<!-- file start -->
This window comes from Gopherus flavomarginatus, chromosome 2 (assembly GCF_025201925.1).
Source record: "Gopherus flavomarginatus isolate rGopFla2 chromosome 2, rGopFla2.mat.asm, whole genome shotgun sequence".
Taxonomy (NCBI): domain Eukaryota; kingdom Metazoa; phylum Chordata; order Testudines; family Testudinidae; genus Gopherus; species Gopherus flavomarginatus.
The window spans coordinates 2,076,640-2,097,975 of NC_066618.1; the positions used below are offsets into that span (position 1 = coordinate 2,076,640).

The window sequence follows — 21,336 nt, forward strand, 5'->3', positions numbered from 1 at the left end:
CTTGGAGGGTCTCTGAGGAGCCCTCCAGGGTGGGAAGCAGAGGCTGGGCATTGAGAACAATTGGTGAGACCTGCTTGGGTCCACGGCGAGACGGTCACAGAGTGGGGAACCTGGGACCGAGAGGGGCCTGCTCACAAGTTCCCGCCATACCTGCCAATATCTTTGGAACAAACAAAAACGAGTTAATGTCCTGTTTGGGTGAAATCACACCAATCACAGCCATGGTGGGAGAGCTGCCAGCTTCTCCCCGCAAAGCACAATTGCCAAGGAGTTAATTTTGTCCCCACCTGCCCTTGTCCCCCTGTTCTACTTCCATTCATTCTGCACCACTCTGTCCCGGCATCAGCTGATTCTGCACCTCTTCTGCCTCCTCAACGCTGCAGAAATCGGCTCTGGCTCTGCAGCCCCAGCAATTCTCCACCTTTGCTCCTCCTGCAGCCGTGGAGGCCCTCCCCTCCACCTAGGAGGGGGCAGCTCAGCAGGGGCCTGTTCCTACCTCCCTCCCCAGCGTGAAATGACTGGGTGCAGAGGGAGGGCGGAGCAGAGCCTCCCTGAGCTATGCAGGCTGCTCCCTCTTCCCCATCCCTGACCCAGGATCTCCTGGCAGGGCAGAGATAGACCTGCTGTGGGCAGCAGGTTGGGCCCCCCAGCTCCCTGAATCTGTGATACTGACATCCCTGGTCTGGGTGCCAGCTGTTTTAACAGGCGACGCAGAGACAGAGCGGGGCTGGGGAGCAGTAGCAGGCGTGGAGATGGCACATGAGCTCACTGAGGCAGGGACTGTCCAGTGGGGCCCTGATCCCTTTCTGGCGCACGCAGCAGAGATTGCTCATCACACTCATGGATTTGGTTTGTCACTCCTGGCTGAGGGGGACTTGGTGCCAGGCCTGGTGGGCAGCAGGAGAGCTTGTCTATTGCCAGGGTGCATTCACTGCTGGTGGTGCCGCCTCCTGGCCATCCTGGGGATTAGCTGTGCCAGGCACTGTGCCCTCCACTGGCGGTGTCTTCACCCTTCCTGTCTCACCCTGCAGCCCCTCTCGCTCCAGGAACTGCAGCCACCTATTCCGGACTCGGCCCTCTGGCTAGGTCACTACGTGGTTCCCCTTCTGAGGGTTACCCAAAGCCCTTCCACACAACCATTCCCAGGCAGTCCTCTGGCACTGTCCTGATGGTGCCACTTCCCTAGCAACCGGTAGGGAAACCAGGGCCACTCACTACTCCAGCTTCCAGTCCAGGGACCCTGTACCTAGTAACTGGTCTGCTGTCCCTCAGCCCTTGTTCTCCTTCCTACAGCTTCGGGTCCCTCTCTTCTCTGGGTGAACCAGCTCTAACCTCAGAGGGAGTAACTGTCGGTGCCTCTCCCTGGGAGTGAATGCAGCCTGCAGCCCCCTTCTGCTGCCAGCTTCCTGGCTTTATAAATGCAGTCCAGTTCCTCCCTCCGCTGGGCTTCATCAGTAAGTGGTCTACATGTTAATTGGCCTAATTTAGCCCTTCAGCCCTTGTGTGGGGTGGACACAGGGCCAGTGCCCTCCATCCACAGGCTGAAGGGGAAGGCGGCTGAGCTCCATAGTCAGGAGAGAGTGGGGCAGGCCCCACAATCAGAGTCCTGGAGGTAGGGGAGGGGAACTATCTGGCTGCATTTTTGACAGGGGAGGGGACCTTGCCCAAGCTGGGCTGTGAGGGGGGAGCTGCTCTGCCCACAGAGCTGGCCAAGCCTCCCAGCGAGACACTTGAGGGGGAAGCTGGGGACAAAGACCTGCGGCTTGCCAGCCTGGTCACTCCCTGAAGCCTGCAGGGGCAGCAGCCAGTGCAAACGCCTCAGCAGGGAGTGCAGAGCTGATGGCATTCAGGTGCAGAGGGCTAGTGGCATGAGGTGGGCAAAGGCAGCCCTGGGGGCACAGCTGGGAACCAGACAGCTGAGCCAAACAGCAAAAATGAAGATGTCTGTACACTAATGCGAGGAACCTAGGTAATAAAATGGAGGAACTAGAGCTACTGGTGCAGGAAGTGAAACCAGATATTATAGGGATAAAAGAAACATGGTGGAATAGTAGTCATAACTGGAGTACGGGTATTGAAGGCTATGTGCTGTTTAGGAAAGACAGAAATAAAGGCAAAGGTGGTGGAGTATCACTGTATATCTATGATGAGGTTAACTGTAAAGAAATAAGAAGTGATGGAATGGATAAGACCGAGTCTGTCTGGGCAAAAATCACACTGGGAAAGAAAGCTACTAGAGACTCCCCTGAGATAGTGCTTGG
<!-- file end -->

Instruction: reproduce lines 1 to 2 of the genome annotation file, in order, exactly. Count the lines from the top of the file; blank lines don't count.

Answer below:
This window comes from Gopherus flavomarginatus, chromosome 2 (assembly GCF_025201925.1).
Source record: "Gopherus flavomarginatus isolate rGopFla2 chromosome 2, rGopFla2.mat.asm, whole genome shotgun sequence".